The recent discovery of the poisonous substance Ricin on envelopes mailed to President Barack Obama as well as United States Senators have prompted an investigation into the ability to vaccinate against the deadly substance. One vaccination candidate was developed by immunologist Ellen Vitetta, at the University of Texas Southwestern Medical Center in Dallas.
Her vaccine has shown to be effective in both animals and humans at creating antibodies that fight off ricin poisoning and increase the efficacy of anti-toxins by creating a stronger immune response in a vaccinated individual. It is called RiVax, and is being made by the company Soligenix.
While the vaccine is effective, its development has been prevented by budgetary constraints at Soligenix, as well as the very limited need for protection from ricin.
“It basically is not going anywhere,” says Vitetta. “It’s disappointing and upsetting.” After a frightening event such as the ricin-laced letters, “everyone wants to know where the vaccines are. Somebody has to think this work is important enough to fund us and let us finish it.”
Ricin: Frightening Idea, Limited Danger
The problem is that ricin poison is not effective as a means of widespread harm. While a smallpox outbreak could potentially kill millions if it occurred in a large population center – particularly one with an international airport – ricin doesn’t have that kind of reach.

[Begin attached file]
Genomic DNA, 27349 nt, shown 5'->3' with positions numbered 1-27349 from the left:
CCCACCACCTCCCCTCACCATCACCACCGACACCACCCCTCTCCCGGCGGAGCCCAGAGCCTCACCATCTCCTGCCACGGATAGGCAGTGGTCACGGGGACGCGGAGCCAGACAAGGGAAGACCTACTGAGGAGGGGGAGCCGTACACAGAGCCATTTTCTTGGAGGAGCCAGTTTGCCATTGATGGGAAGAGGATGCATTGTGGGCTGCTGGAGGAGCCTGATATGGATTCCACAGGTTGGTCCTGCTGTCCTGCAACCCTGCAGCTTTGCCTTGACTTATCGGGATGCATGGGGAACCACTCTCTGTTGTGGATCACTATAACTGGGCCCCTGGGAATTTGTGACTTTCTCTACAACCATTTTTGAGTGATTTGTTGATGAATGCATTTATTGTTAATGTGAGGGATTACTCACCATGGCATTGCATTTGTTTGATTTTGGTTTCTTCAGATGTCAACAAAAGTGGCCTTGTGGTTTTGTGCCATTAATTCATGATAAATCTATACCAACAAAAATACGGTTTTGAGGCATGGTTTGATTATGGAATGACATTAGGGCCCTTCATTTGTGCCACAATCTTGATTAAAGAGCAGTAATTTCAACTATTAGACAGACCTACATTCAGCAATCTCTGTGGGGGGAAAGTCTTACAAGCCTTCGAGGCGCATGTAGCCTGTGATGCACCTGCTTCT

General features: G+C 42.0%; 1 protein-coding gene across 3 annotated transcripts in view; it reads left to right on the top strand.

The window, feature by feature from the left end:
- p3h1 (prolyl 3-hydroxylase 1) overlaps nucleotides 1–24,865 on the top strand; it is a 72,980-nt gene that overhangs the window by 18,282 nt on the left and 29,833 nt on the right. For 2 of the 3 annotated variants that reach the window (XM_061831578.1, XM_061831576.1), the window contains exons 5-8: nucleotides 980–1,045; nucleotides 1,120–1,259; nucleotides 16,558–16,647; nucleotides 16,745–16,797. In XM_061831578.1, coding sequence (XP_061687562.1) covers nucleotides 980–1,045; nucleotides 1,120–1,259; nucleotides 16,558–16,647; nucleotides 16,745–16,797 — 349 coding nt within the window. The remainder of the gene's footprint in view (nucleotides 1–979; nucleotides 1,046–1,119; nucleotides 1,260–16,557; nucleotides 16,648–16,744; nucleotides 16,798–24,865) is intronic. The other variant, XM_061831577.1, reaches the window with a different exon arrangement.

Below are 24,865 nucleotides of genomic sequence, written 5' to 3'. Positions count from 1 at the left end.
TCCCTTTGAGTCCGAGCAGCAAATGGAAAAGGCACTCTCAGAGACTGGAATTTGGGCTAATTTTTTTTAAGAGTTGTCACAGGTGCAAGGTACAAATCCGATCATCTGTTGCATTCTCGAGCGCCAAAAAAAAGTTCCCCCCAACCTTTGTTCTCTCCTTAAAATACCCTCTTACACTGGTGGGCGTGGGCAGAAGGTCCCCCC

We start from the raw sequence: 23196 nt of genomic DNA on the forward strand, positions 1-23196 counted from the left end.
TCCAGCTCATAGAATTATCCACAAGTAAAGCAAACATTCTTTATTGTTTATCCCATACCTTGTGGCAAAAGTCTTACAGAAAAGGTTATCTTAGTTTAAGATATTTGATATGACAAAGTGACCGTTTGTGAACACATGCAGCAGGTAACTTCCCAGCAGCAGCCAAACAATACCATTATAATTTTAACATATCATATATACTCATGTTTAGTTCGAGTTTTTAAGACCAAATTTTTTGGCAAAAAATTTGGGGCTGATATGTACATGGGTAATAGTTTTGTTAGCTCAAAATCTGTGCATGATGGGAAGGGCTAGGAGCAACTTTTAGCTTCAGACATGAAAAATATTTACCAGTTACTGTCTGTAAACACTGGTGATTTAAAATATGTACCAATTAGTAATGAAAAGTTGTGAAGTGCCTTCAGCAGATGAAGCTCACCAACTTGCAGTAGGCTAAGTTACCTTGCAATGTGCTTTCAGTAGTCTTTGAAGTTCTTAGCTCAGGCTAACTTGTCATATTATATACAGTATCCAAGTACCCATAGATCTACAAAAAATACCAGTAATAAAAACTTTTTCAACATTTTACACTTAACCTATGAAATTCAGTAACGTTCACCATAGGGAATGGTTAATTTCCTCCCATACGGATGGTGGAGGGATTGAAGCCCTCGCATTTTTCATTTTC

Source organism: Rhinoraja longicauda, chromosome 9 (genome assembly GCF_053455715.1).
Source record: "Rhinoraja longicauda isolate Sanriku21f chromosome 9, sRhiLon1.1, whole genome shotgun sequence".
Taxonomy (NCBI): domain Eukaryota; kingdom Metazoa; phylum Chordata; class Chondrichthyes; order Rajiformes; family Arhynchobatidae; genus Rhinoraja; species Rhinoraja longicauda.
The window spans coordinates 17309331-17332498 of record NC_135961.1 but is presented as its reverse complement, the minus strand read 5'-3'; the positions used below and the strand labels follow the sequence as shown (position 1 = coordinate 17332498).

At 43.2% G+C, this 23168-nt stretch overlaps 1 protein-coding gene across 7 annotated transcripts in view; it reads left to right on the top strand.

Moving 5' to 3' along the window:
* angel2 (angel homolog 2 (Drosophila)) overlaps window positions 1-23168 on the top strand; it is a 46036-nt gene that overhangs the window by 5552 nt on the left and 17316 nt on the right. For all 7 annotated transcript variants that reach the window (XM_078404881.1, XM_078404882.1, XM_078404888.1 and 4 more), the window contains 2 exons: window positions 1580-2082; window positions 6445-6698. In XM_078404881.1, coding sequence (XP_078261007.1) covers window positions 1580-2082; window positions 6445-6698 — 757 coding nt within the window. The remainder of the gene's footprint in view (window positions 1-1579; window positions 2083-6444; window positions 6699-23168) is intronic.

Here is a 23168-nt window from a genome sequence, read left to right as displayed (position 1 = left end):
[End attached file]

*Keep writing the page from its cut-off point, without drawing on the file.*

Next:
Basically, ricin could be used to assassinate a single person, but it doesn’t go much beyond that. It is only truly deadly when rendered into a powder which must then be inhaled. It can also be ingested, but unless individuals are taking deep breaths of their mail or eating strange foods from unknown sources, it is unlikely to do much damage.
Even more importantly is that ricin doesn’t have any transmitting factors. It cannot be spread through contact, making it a very poor weapon of mass destruction. It is not contagious, which is why it might be good for a one-time assassination – assuming it came from a trusted source – but it is useless for causing significant loss of life.
This is why there is not a greater push in the pharmaceutical industry to vaccinate against it. It just isn’t dangerous enough.
Facts about ricin
Ricin is produced from the beans of a castor oil plant, which are relatively easy to obtain. The problem is it requires a very strong background in botany, chemistry, or an equally rigorous scientific discipline to refine it down to its deadliest form. Even then it is only good if eaten or inhaled. The letters found laced with ricin in the United States were not well refined and contained less than 1% toxin.
Even if added to a municipal water supply, ricin breaks down quickly when exposed to sunlight or chlorination.
According to the CDC in order to kill a large population, several tons of ricin powder would need to be produced and then air-dropped over the area. Someone would initially need thousands of pounds of castor oil beans in order to produce that much ricin.
Ricin that is absorbed through the skin or eye might cause irritation, but it must enter the body through the pulmonary or gustatory system to be dangerous, and even then its effect is spotty.